Flying high: China's ethnic Tajik people see life ascending on Pamir Plateau

At the intersection of the two main roads of Taxkorgan Tajik Autonomous County stands a landmark sculpture of a flying eagle. The eagle is one of the most revered totems for some 33,000 ethnic Tajik people living in the county in northwest China's Xinjiang Uygur Autonomous Region.

Located on the Pamir Plateau, Taxkorgan is the only Tajik autonomous county in China, with more than 80 percent of its roughly 41,000 residents belonging to the Tajik ethnic group.

China has vowed to leave no ethnic group behind in ending poverty and achieving a moderately prosperous society in all respects. The once impoverished county managed to get out from the doldrums of poverty last year and is making strides toward an all-round prosperous society.


Ethnic Tajik people living in Taxkorgan are known as the "eagles of the high mountains," but it was never easy to be a free-flying eagle on the Pamir Plateau.

Taxkorgan, with an average altitude of more than 4,000 meters above sea level, is located among a cluster of mountains.

For local residents, mountains posed challenges for their daily life and work. There were no roads in many villages and the existing small trails could be easily destroyed by floods or mudslides.

In Rasekam, the remotest village in the county, villagers previously lived in 12 gullies. It would take about a month for Dawut Uxur, former Party chief of the village, to finish visiting all the villagers by horse, yak or camel. A trip to the county, more than 200 km away, would take five days.

"Some aged villagers had never ventured beyond their village. It's just mountains everywhere," said Dawut, 66.

The mountainous landscape also made it difficult to access electricity, tap water and communication signals. Dawut had never watched TV until 2017.


However, the mountains failed to dampen China's determination to lift people of all ethnic groups and all corners of the country out of poverty. Infrastructure development has kept breaking new ground, making life easier and better for everyone.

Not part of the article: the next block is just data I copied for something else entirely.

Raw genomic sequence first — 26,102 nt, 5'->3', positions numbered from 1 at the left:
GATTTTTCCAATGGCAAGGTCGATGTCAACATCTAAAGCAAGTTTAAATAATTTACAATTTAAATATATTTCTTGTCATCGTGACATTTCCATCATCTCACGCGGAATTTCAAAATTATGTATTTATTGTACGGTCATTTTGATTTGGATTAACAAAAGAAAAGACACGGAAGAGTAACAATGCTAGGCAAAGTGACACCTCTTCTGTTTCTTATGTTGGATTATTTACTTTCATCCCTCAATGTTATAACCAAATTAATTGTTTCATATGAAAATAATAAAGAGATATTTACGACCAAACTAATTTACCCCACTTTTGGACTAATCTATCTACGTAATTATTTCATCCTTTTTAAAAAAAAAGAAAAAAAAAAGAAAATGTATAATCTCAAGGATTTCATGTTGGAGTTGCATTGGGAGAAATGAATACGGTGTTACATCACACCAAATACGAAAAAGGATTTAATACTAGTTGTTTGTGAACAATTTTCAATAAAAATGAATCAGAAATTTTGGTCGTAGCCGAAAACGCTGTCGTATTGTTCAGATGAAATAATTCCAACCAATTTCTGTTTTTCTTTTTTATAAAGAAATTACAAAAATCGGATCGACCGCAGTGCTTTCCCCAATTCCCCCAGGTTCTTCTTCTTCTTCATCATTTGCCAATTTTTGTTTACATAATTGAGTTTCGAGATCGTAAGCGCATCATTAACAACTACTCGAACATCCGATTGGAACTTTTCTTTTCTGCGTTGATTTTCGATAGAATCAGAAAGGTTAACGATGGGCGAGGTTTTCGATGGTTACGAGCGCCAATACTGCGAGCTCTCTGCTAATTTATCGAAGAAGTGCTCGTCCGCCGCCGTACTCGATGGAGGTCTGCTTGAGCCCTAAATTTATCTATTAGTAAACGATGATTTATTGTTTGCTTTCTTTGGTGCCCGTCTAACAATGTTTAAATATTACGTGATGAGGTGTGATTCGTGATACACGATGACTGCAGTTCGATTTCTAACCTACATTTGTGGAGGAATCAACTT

After living in the mountains about 180 km away from the county seat for 47 years, Dure Jarman, 49, a villager in Datong Town, finally could live without having to worry about earthquakes.

A 5.5-magnitude earthquake jolted Taxkorgan in 2017, damaging more than 3,000 shabby houses made of earth and rocks.

New houses were built with support from the central and local governments, and many were relocated to places more suitable for living and work.

Dure's 80-square-meter house is just about 25 km away from the county seat. It was equipped with home appliances like a washing machine, a gas stove and a cooker. The house also came with a shed and a yard.

For those who chose to stay in the mountains, life is also different. The road between the county seat and the town was improved in 2018, slashing the travel time by half to about four hours. Stable electricity will replace power generated by photovoltaic panels and a small hydropower station to reach all the villages in Datong by the end of June, as wires are making their way into valleys.

"It's no longer just mountains. We feel connected with the rest of the world," said Dure.


Renovated houses and improved infrastructure are just the beginning of the Tajik people's journey to a well-off life.

Warxidi Village sits close to several popular tourist sites in Taxkorgan. Maynurgul Ikmu, 30, was not aware of the fact that they lived near a cash cow until 2015 when a tourist service center was established about 1 km away.

Taxkorgan has seen a growing number of visitors drawn by the county's snow-capped mountains, verdant grassland and Tajik festivities such as the eagle dance and polo.

Many travelers also visited Maynurgul's house to have a taste of traditional milk tea and Tajik culture. In 2016, Maynurgul built a family inn to house tourists with the encouragement and support of the local government.

She has learned to cook new dishes to cater to visitors' diverse tastes, and performs the traditional Tajik eagle dance for tourists and sells hand-made Tajik souvenirs.

Her family raked in more than 150,000 yuan (about 21,191 U.S. dollars) last year, and bought a car in January.

"It's the happiest thing for me in recent years," she said.

More than 1.1 million trips were made to Taxkorgan in 2019, bringing in more than 1 billion yuan in tourism revenue. The county made it onto the top national tourist destination list in late 2019.

Taxkorgan has made plateau plant cultivation, plateau herding, tourism and border trade as its pillar industries to lead its sustainable growth, with tourism as the major focus, according to county mayor Guluzar Aburahman.

In April, construction began on Taxkorgan Airport, expected to be the highest-altitude airport in Xinjiang. It is expected to improve transportation and boost the county's tourism market once put into operation. The airport will be completed before June 2022.

"Taxkorgan's economy will soon take off. The sky, rather than the mountains, will be the limit for our pursuit of a better life," said Guluzar.